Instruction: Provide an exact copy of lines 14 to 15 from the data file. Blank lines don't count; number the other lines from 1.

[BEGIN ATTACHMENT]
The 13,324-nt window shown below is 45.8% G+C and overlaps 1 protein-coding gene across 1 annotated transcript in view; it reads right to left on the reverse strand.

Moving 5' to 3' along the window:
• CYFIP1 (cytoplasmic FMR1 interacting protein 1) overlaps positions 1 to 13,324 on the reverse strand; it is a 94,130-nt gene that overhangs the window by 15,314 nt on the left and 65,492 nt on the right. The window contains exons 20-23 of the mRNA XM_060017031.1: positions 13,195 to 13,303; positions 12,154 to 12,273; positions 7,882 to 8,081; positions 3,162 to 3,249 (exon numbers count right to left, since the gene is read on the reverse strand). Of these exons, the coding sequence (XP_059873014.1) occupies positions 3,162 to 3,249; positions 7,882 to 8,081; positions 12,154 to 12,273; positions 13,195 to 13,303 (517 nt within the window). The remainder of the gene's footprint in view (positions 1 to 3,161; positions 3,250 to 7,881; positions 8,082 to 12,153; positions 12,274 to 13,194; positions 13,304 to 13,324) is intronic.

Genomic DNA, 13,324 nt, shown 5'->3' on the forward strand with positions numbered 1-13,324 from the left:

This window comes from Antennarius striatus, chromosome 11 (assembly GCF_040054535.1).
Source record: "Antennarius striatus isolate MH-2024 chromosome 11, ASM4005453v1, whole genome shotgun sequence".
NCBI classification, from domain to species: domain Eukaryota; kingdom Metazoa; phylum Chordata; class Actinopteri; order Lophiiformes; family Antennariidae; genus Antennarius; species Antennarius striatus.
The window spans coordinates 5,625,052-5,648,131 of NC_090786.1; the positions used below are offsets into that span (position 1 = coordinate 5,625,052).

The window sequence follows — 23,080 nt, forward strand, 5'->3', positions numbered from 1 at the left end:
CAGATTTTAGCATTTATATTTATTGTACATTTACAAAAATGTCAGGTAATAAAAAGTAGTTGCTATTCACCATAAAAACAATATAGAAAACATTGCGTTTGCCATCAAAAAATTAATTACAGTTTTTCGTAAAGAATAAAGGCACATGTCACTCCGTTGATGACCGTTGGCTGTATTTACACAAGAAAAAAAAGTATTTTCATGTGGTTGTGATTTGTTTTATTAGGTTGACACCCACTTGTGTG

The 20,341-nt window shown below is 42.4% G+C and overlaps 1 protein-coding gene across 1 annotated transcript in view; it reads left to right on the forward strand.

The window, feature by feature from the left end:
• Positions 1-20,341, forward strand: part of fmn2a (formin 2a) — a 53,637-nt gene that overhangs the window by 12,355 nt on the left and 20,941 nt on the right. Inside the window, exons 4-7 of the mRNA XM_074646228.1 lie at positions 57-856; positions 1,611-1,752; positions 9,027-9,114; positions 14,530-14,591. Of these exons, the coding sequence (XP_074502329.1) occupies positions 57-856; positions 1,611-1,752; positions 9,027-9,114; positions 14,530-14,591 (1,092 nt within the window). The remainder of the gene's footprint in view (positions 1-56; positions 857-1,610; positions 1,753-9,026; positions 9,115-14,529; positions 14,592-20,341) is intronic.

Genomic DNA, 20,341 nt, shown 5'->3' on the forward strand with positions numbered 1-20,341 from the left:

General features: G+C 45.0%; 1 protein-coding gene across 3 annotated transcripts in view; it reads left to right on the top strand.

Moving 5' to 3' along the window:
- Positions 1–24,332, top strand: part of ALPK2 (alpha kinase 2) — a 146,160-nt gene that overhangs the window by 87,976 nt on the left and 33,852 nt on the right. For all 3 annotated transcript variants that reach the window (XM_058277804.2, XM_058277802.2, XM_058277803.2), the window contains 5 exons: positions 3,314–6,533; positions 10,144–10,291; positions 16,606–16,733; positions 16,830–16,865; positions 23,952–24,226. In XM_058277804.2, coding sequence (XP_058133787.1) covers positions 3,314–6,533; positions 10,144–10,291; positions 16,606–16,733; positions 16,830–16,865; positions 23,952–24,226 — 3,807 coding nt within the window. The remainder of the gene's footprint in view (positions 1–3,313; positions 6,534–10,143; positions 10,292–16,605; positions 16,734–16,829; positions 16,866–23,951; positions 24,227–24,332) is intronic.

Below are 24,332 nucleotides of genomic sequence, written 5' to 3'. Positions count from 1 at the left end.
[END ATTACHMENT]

Genomic DNA, 20,341 nt, shown 5'->3' on the forward strand with positions numbered 1-20,341 from the left:

General features: G+C 45.0%; 1 protein-coding gene across 3 annotated transcripts in view; it reads left to right on the top strand.